How COVID-19 Has Affected the Availability of Credit
If you apply for a loan during COVID-19 or try to increase your credit limit, you may notice higher requirements. The economic decline caused by COVID-19 triggered a tightening of lending standards that is responsible for a drop in the number of Americans who are qualifying for credit cards, loans, and other lines of credit. Since the pandemic began, borrowing standards have become more stringent and issuers are cutting credit limits and decreasing the availability of credit.
Increasingly Risky Borrowers Lead to Decreasing Availability
TransUnion reports that as of May 31, 2020, over 106 million accounts were in either a forbearance, deferred payment, or natural disaster program, three times higher than the 35 million accounts that were reported to be in these programs on April 30. As consumers are forced to turn to existing lines of credit to pay for necessities, increased credit balances skew credit utilization scores. For this reason, high-balance carrying borrowers pose greater risk for lenders in times of financial crisis or economic uncertainty.
This increased risk prompted credit card companies and other creditors to implement new lending policies and tougher approval standards to protect against borrower default. Facing the potential of billions of dollars in losses, tightening requirements limits the availability of credit to only the most creditworthy cardholders and decreases limits or severs credit lines for borrowers with subprime credit. Banks and other lenders are attempting to mitigate risks by reducing credit lines, increasing minimum credit score requirements, closing dormant accounts, and cutting lending.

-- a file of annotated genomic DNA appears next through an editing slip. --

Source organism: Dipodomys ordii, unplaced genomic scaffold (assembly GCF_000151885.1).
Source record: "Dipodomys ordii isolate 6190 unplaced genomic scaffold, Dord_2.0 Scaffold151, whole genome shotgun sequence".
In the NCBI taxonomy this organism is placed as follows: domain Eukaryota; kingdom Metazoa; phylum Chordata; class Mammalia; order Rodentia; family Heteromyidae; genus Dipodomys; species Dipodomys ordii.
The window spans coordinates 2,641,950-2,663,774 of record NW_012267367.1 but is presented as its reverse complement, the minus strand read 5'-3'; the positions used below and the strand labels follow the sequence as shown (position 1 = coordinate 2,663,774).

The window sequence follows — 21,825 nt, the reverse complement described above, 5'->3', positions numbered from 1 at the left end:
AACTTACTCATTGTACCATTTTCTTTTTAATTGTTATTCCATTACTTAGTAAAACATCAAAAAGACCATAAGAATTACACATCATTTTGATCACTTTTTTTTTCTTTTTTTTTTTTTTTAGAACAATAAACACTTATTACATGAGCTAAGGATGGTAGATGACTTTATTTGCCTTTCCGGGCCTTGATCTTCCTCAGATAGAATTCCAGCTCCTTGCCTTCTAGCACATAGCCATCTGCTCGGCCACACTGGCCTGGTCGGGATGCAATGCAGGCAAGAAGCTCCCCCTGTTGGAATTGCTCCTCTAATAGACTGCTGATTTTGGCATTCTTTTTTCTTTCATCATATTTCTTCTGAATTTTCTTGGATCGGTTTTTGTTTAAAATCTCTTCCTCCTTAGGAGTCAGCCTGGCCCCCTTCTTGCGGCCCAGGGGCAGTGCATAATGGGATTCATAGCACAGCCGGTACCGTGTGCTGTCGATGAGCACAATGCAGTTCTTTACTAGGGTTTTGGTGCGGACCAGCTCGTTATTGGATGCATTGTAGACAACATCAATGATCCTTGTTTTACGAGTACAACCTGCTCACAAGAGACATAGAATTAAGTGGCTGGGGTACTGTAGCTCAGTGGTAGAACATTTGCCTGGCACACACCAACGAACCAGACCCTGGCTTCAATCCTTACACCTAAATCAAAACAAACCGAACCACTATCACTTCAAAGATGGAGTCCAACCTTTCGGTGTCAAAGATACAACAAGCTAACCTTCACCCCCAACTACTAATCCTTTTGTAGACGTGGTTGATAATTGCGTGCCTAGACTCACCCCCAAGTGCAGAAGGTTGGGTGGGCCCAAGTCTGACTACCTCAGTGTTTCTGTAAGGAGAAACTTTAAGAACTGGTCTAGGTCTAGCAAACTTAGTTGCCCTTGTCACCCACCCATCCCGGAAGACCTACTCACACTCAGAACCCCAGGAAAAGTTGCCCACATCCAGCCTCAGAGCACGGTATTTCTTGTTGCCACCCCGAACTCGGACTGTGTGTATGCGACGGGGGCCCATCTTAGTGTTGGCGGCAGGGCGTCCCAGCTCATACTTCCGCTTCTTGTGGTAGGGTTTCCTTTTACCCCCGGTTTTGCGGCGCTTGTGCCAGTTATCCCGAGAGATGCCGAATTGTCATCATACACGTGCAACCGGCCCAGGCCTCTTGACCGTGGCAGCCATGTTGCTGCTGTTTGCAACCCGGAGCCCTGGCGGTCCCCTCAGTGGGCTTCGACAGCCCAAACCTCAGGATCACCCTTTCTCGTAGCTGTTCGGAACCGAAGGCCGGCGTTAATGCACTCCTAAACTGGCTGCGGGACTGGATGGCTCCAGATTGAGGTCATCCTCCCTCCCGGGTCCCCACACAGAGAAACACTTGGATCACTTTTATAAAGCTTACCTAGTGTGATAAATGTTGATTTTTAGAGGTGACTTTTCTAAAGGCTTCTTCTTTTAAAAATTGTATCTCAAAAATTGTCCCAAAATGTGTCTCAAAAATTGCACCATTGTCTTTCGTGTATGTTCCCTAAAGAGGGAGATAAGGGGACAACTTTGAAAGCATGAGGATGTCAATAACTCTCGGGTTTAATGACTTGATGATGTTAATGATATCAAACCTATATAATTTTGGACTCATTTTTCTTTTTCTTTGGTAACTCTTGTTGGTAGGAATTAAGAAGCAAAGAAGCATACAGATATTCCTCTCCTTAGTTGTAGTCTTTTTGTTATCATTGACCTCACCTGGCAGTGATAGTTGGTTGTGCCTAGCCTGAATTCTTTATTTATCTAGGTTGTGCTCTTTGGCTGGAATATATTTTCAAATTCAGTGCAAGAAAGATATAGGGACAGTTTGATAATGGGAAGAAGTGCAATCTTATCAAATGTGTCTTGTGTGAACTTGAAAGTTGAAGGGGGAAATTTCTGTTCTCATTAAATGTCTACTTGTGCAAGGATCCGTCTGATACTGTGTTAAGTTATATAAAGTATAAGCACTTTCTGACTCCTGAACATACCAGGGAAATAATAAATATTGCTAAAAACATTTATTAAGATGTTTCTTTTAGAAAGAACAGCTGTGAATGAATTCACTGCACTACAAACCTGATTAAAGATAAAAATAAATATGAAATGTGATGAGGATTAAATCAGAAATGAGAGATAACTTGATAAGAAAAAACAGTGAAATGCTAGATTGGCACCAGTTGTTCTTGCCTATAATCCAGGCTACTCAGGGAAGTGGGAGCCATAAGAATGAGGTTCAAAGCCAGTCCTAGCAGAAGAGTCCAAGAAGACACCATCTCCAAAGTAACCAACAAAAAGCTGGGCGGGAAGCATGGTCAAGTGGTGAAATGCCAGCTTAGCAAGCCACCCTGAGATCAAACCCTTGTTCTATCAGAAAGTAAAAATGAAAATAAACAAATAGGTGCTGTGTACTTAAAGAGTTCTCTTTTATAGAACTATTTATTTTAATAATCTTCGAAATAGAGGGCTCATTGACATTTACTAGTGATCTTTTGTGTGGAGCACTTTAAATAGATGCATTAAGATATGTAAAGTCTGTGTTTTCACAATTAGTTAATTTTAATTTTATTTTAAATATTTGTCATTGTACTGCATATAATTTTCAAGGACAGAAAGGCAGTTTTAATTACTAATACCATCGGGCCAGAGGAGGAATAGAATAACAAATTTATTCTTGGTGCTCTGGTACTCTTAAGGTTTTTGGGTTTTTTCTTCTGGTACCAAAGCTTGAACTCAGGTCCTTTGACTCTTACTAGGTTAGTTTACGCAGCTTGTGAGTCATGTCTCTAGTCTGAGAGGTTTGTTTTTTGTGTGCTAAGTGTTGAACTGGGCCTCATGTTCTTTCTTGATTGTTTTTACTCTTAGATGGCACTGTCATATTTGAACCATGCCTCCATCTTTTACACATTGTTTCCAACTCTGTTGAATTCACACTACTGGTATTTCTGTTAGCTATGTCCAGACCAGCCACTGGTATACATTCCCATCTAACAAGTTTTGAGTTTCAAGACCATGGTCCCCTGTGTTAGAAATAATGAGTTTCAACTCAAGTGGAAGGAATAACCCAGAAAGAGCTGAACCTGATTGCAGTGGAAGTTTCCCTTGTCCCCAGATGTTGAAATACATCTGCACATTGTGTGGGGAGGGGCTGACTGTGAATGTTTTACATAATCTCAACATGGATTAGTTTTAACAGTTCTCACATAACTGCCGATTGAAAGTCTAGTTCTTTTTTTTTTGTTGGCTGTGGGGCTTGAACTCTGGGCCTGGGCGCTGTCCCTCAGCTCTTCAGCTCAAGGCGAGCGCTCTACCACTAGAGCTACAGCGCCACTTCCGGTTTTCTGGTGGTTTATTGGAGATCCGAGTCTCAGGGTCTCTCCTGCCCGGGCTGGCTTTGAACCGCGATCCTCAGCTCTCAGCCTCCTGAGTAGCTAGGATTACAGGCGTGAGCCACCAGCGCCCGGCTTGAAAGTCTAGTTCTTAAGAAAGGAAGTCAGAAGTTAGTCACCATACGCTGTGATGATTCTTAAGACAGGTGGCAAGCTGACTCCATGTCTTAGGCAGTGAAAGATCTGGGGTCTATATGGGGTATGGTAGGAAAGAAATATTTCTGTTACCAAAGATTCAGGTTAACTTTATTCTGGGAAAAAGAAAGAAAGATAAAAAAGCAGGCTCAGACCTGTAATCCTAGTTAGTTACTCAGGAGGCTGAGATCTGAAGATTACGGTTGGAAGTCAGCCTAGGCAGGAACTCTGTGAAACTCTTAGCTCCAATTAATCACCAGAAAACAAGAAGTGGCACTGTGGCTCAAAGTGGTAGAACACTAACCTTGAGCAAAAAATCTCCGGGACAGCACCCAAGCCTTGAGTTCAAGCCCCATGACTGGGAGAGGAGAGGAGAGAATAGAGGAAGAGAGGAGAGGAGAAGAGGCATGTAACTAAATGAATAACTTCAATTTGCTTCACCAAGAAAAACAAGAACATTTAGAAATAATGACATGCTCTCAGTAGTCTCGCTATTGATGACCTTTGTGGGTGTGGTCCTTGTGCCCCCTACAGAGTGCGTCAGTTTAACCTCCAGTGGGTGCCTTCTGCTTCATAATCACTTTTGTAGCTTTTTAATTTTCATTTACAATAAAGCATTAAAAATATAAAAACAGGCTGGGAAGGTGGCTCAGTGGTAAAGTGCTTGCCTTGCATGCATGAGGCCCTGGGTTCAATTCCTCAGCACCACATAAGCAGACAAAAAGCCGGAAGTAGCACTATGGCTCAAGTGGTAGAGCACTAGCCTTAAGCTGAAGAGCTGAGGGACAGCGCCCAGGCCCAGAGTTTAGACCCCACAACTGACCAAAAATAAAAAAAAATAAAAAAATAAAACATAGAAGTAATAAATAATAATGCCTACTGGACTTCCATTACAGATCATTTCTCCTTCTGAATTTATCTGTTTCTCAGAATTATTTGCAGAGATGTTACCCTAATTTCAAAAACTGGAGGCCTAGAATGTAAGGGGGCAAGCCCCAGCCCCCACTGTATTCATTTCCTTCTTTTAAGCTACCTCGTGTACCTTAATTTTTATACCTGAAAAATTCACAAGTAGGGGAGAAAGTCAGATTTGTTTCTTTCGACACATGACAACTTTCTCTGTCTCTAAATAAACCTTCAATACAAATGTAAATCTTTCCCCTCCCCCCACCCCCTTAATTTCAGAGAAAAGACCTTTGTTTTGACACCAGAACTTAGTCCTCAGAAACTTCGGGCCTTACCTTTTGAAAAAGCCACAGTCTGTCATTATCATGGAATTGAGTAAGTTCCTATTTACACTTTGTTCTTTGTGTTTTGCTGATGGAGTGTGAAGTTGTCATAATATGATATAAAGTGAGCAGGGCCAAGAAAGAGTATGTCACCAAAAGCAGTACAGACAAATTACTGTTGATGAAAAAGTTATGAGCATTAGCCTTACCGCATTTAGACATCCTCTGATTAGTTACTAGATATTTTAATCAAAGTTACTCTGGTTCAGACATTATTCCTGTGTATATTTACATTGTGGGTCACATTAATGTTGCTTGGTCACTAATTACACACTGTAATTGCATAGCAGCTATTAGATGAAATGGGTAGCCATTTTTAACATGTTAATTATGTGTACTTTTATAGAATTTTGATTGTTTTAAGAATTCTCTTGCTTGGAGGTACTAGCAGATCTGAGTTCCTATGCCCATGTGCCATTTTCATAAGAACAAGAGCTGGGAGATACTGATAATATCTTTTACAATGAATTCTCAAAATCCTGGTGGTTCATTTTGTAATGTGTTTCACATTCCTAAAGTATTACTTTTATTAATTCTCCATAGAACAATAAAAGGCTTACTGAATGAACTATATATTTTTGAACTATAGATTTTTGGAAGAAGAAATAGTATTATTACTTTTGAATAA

Spiraling Effects of Unemployment
The economic fallout from COVID-19 created a tremendous surge in U.S. unemployment. With millions of people out of work, reduced or absent income has negatively impacted the ability of many consumers to pay their bills on time or in full. Forbearance programs may provide temporary relief to households but does not decrease balances. This has led many to deplete savings and rely more heavily on credit cards, online lenders, and payday loans. The 2020 CARES Act provided an additional $600 weekly unemployment benefit which was a financial lifeline for many Americans. This relief, which expired on July 31, 2020, provided some people with more income per week through unemployment than when actively employed. But when that benefit expired and was replaced by executive order with a reduced unemployment benefit, many consumers found themselves back in a precarious financial situation and, once again, relying on credit cards and other existing credit.
Filing for and collecting unemployment is not reflected in credit reports nor does it become a part of a consumer’s credit history; however, unemployment can increase the chances of missed payments and drive a higher credit utilization ratio. A June 2020 Pew Research Center report on unemployment found that as of May 2020, the U.S. unemployment rate rose to 13.0% which was a significant jump compared to 3.8% just 3 months earlier in February. With approximately 30 million people claiming unemployment benefits in May, the reeling economy is continuing to create uncertainty in consumer finances and prompt more restrictive lending by creditors.
Determining Credit Worthiness